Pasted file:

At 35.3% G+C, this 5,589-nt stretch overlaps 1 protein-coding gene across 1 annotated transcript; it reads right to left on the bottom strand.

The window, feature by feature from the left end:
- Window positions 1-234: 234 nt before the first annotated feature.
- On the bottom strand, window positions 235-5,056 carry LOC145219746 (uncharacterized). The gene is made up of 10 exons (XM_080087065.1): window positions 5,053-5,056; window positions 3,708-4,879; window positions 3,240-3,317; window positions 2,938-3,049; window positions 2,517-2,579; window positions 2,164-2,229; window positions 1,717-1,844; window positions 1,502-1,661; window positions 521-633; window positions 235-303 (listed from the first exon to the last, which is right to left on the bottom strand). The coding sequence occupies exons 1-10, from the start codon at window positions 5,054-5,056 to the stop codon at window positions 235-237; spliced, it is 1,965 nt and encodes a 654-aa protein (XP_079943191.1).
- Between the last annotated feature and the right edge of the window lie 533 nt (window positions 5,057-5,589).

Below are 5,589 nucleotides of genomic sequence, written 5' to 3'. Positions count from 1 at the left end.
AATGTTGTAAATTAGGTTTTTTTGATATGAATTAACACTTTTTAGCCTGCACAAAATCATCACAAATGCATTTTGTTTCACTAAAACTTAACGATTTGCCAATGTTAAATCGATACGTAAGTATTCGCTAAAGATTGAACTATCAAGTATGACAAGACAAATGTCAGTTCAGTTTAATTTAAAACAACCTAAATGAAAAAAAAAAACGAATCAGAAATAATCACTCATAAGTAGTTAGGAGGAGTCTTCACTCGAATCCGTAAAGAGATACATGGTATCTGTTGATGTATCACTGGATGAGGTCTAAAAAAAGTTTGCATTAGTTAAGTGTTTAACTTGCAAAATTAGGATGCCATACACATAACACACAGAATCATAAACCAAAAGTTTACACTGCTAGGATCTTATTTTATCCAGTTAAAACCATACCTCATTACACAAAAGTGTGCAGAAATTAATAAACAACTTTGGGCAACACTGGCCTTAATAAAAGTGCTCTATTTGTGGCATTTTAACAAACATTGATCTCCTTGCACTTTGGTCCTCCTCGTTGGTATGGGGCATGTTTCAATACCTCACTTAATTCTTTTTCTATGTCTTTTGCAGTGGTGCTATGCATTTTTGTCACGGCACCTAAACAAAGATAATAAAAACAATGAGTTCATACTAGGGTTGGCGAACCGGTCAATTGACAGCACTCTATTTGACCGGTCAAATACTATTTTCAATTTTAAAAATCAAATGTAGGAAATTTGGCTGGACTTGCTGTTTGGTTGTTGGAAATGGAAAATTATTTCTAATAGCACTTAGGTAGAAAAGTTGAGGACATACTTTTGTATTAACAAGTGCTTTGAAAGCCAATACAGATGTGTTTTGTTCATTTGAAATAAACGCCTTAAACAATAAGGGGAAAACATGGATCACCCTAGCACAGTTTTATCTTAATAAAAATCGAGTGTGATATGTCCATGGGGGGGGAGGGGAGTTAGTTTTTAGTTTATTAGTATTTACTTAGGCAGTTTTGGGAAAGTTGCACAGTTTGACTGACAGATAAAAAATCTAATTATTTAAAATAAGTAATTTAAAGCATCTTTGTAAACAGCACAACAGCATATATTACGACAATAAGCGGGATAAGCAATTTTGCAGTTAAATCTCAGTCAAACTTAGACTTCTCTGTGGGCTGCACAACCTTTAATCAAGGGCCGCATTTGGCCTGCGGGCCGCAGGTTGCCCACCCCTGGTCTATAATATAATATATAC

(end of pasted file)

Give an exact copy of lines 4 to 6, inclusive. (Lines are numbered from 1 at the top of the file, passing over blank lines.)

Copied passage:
- On the bottom strand, window positions 235-5,056 carry LOC145219746 (uncharacterized). The gene is made up of 10 exons (XM_080087065.1): window positions 5,053-5,056; window positions 3,708-4,879; window positions 3,240-3,317; window positions 2,938-3,049; window positions 2,517-2,579; window positions 2,164-2,229; window positions 1,717-1,844; window positions 1,502-1,661; window positions 521-633; window positions 235-303 (listed from the first exon to the last, which is right to left on the bottom strand). The coding sequence occupies exons 1-10, from the start codon at window positions 5,054-5,056 to the stop codon at window positions 235-237; spliced, it is 1,965 nt and encodes a 654-aa protein (XP_079943191.1).
- Between the last annotated feature and the right edge of the window lie 533 nt (window positions 5,057-5,589).

Below are 5,589 nucleotides of genomic sequence, written 5' to 3'. Positions count from 1 at the left end.